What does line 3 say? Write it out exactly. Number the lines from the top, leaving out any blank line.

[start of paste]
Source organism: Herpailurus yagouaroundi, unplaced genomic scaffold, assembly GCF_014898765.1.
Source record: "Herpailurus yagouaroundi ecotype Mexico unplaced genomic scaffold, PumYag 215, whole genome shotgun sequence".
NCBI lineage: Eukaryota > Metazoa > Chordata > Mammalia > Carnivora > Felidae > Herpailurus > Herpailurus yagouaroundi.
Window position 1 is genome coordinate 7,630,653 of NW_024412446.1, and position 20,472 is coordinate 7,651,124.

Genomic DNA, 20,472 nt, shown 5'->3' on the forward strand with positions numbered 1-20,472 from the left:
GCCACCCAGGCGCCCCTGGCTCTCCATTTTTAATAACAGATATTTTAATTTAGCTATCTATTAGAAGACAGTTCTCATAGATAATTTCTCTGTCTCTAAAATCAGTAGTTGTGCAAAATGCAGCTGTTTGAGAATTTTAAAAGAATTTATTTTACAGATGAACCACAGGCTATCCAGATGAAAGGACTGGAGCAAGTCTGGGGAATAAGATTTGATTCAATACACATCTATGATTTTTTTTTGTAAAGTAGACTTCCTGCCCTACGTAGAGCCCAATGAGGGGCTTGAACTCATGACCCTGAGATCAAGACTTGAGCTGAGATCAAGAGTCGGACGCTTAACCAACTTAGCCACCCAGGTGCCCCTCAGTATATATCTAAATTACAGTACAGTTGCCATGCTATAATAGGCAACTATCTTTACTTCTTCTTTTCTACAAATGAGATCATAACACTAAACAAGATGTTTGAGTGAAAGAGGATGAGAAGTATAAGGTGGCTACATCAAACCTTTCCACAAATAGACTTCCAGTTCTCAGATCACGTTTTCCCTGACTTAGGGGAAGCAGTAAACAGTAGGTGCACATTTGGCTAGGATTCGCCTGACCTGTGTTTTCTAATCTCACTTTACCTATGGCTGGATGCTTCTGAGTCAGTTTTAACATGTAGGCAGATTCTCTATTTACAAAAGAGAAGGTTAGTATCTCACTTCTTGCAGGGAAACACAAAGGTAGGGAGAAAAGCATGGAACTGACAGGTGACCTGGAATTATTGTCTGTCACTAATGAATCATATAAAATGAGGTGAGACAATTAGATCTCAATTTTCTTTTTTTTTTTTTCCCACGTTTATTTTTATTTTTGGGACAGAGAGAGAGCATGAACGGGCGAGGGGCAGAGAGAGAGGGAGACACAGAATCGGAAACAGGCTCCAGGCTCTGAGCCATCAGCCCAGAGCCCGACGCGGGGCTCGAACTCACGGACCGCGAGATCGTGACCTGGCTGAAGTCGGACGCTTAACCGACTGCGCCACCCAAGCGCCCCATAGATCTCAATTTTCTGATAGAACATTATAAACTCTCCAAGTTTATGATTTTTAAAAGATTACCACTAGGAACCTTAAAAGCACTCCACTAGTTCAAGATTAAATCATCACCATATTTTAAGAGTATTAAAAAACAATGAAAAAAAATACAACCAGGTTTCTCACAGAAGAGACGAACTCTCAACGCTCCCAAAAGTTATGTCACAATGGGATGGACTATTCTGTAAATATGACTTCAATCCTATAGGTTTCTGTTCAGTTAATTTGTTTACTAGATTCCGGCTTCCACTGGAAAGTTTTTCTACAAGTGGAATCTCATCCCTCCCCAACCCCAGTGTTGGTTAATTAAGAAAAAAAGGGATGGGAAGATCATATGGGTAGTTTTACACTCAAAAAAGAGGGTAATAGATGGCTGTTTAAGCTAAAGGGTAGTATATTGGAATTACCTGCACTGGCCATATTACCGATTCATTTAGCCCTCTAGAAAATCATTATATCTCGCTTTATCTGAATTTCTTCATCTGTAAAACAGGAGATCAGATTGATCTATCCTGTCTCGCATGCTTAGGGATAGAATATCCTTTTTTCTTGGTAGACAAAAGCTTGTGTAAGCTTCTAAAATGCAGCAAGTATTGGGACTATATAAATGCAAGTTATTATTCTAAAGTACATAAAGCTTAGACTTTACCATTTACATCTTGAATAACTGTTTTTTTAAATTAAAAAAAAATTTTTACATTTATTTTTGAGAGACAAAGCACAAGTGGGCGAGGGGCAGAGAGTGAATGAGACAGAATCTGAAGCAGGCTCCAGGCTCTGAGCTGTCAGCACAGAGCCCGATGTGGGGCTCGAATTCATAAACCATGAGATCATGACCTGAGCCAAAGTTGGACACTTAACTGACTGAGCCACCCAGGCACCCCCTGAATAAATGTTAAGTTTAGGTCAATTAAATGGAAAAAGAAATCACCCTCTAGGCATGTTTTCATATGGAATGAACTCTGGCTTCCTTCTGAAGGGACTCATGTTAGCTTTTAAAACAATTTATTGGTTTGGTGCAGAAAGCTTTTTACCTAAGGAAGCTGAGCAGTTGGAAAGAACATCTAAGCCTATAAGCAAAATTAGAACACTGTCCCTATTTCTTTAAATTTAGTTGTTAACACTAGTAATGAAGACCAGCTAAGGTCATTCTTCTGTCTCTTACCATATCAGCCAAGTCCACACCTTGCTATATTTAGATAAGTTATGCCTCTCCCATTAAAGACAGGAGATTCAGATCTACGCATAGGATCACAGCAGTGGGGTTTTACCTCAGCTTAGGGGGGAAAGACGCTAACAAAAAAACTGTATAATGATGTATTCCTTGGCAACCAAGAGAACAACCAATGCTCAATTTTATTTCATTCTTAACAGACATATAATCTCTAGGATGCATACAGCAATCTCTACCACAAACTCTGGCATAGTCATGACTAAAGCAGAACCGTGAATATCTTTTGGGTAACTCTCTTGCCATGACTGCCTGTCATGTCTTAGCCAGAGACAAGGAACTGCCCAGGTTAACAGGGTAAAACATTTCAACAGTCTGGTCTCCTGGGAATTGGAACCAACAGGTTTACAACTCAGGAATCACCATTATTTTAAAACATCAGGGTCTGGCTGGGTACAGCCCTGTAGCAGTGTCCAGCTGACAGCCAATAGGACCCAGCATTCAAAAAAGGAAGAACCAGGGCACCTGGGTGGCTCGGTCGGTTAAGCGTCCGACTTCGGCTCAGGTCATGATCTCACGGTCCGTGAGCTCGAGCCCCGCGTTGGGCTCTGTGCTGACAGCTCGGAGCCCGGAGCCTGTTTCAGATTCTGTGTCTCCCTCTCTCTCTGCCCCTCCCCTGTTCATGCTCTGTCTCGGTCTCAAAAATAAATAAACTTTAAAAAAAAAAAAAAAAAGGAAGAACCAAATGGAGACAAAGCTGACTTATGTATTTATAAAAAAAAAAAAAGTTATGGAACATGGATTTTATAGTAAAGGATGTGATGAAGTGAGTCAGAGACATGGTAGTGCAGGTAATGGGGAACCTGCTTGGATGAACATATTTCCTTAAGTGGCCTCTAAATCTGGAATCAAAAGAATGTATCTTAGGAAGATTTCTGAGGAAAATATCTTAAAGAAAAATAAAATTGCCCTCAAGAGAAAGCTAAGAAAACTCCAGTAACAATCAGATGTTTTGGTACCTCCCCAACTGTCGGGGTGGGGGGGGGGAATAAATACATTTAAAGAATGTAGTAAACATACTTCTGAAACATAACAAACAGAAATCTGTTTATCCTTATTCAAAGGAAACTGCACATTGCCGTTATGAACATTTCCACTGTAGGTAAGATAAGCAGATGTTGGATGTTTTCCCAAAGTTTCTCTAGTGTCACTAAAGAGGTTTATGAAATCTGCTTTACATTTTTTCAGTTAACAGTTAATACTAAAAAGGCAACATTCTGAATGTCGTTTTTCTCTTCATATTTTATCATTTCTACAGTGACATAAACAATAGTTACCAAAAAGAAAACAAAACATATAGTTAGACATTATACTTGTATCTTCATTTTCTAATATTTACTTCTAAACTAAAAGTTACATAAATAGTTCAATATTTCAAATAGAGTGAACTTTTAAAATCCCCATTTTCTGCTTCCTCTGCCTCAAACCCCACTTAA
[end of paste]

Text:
NCBI lineage: Eukaryota > Metazoa > Chordata > Mammalia > Carnivora > Felidae > Herpailurus > Herpailurus yagouaroundi.